Giuliani has certainly paid a price for all this in terms of political popularity, especially since he has been fairly strident in telling New Yorkers how to live their lives. But the price has been remarkably small when one considers the charges of hypocrisy that he’s open to. He still can talk realistically about running for further political office (although his current term as mayor ends this year, and he is prohibited by the city charter from running for reelection). And, as an adulterer, he was able to appoint a panel, generally referred to as the Decency Commission, to review the appropriateness of publicly supported art without getting laughed out of town.

The public certainly has treated Giuliani more kindly than Nashville’s former Mayor William Hill (Bill) Boner during the darkest days of his administration. Boner, while estranged but not yet divorced from his wife Betty, carried on a rather public—and rather dashing—courtship of nightclub singer Traci Peel that culminated in marriage and an appearance on the Phil Donahue show.

Nashvillians tended to view the whole episode as one of profound civic embarrassment. Boner, whose popularity had taken a beating over the city’s fiscal problems and his inability to pull together a credible solid-waste management plan, lost all political grip and soon discarded plans to run for reelection. After he left office, his life became a fairly muddled mess, including an unsuccessful stint as manager of a wooden pallet company in Kentucky, time as a radio talk show host, a narrow election to the Legislature, and failure in another bid for countywide office.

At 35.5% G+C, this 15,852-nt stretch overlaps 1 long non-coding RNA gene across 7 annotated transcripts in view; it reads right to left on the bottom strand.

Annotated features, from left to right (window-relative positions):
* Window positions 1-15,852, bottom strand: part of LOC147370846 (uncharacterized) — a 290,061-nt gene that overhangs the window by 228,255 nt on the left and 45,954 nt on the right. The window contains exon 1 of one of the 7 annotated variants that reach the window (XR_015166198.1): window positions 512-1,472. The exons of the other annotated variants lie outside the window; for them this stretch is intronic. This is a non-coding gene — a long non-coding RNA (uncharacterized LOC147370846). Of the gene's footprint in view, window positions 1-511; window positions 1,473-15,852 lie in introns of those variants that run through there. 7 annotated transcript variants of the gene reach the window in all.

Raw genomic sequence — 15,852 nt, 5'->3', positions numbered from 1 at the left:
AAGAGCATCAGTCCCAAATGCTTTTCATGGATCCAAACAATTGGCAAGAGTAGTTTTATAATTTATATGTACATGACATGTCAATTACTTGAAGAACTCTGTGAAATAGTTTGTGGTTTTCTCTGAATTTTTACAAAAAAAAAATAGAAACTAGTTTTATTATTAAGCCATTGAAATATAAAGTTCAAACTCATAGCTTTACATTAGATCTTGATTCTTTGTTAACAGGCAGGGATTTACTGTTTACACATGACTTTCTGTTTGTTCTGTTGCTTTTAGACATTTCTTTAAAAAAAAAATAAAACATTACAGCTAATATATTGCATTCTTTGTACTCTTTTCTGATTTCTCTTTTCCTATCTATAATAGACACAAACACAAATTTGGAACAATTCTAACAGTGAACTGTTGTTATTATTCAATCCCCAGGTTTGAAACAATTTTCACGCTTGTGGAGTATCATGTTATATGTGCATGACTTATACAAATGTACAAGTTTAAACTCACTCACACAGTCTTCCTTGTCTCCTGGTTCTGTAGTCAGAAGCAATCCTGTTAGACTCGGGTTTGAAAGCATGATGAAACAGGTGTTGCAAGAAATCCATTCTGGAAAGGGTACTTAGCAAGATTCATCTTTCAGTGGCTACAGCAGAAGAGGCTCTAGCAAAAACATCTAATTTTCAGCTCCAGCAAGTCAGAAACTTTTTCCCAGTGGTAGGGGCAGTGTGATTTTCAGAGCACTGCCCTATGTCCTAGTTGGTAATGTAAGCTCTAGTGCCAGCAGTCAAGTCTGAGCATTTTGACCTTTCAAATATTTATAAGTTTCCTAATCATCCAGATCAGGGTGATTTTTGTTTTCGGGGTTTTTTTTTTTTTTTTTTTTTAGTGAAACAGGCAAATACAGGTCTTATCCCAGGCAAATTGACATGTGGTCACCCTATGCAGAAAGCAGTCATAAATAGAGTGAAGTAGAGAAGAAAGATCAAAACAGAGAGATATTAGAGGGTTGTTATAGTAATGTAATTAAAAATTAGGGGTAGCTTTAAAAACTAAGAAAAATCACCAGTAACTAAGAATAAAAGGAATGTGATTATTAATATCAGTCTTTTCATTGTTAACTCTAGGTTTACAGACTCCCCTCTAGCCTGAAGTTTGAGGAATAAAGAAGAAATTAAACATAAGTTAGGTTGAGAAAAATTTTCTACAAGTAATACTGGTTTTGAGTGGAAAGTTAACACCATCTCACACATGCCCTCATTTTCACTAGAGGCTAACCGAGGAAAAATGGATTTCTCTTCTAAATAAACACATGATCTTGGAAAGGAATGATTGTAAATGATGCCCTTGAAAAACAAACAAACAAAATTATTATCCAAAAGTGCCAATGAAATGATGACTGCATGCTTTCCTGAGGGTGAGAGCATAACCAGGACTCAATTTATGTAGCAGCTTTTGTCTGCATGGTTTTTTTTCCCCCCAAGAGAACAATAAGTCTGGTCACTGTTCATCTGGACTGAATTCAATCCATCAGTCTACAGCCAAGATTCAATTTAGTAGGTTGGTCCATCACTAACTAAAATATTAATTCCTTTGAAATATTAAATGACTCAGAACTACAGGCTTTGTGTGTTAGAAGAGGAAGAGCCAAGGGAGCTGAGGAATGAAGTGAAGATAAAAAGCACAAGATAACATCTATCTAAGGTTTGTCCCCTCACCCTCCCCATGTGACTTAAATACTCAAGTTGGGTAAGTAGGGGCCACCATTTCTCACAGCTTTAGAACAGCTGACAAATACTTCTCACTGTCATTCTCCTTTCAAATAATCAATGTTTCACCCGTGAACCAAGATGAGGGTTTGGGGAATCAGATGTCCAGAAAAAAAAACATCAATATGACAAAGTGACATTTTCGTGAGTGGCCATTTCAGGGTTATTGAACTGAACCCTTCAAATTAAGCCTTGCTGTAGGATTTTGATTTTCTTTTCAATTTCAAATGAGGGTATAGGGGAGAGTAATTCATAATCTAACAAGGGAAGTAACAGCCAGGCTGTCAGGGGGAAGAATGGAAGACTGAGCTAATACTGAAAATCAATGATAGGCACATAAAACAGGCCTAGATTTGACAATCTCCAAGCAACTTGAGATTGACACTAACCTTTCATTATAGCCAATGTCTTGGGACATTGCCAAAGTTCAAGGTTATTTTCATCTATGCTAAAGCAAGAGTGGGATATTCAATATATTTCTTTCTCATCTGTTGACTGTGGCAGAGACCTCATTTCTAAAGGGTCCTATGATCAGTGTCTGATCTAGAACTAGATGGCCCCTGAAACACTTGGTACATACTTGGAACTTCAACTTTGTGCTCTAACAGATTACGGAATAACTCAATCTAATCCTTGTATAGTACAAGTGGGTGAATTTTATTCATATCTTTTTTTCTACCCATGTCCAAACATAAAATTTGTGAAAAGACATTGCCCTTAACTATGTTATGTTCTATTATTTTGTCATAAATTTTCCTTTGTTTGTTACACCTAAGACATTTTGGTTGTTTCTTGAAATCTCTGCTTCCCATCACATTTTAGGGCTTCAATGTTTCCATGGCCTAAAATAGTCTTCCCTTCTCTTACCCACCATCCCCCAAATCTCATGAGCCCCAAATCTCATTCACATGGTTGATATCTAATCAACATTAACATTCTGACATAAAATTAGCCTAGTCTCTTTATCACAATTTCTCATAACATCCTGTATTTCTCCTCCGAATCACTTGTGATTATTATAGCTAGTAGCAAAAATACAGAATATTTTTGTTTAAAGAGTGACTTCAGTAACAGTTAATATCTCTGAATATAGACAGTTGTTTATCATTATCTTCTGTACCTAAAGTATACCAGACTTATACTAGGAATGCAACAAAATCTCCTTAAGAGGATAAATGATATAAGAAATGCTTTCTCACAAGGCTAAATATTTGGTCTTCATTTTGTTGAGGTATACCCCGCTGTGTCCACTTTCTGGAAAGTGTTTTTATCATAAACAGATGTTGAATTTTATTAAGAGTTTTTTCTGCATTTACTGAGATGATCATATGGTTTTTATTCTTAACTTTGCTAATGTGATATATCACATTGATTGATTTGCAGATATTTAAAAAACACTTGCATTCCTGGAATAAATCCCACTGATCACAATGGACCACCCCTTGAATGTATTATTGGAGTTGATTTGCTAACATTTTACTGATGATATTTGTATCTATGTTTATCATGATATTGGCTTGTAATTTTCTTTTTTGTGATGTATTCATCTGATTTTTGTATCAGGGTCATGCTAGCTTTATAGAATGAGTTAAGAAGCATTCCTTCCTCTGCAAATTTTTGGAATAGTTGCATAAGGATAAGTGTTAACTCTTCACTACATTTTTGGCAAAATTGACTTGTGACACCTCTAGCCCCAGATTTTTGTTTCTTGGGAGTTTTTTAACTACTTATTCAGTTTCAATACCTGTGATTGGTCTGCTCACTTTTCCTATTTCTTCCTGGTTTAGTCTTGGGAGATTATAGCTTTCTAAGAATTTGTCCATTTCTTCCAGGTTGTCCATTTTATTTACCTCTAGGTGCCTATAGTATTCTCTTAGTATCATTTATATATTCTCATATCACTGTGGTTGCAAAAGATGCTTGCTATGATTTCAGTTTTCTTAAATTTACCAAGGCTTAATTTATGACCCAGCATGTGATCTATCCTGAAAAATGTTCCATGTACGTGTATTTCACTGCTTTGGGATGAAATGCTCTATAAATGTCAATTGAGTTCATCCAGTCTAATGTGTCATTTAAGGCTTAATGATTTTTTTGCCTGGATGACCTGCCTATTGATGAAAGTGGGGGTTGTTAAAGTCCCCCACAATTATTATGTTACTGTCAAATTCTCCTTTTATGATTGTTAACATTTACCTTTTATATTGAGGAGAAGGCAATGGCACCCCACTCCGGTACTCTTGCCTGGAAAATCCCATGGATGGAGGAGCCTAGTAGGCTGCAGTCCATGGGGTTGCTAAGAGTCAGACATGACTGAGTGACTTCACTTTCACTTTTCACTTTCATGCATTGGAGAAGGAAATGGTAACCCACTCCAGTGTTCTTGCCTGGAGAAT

Bad feelings in the community about the Boner years lingered for almost as long as Boner was mayor. But his story also gives an indication of how forgiving voters may be—and how furious they can get when embarrassed too much.

Giuliani is a polarizing figure in New York—widely reviled in parts of the community, beloved in others. While he probably has lost some popularity over his marital travails, he retains a core of support based on his success as mayor. Among scholars of city politics, he is generally regarded as the second most effective mayor of the last 100 years after Fiorello LaGuardia. If nothing else, he succeeded in bringing down crime in the city. More broadly, he presided over a new boom that helped the city turn a corner toward governability. Notwithstanding the somewhat loony quality of the way he goes about things, Giuliani ultimately has a foundation of accomplishment as mayor that gains him some tolerance for the way he leads his private life.

Boner never quite got that slack from the public. He came to office after winning a rather close election in 1987 when he had been under fire for questions about his personal ethics. He took office at a time of a slowing local economy and troublesome financial problems for the city. His background as a glad-handing backbencher in Congress hardly prepared him for the challenges he would face. On the basis of his problems and his difficulties in handling them, he may or may not have survived politically for reelection in 1991.

Nashvillians were not particularly angry with him for not being up to the challenges of the job. What they were upset about was that he seemed to quit trying. The electorate viewed Boner’s set of romantic adventures as a way of avoiding the more nettlesome challenges of being mayor.

Nobody likes to feel cheated. No wonder they were so angry.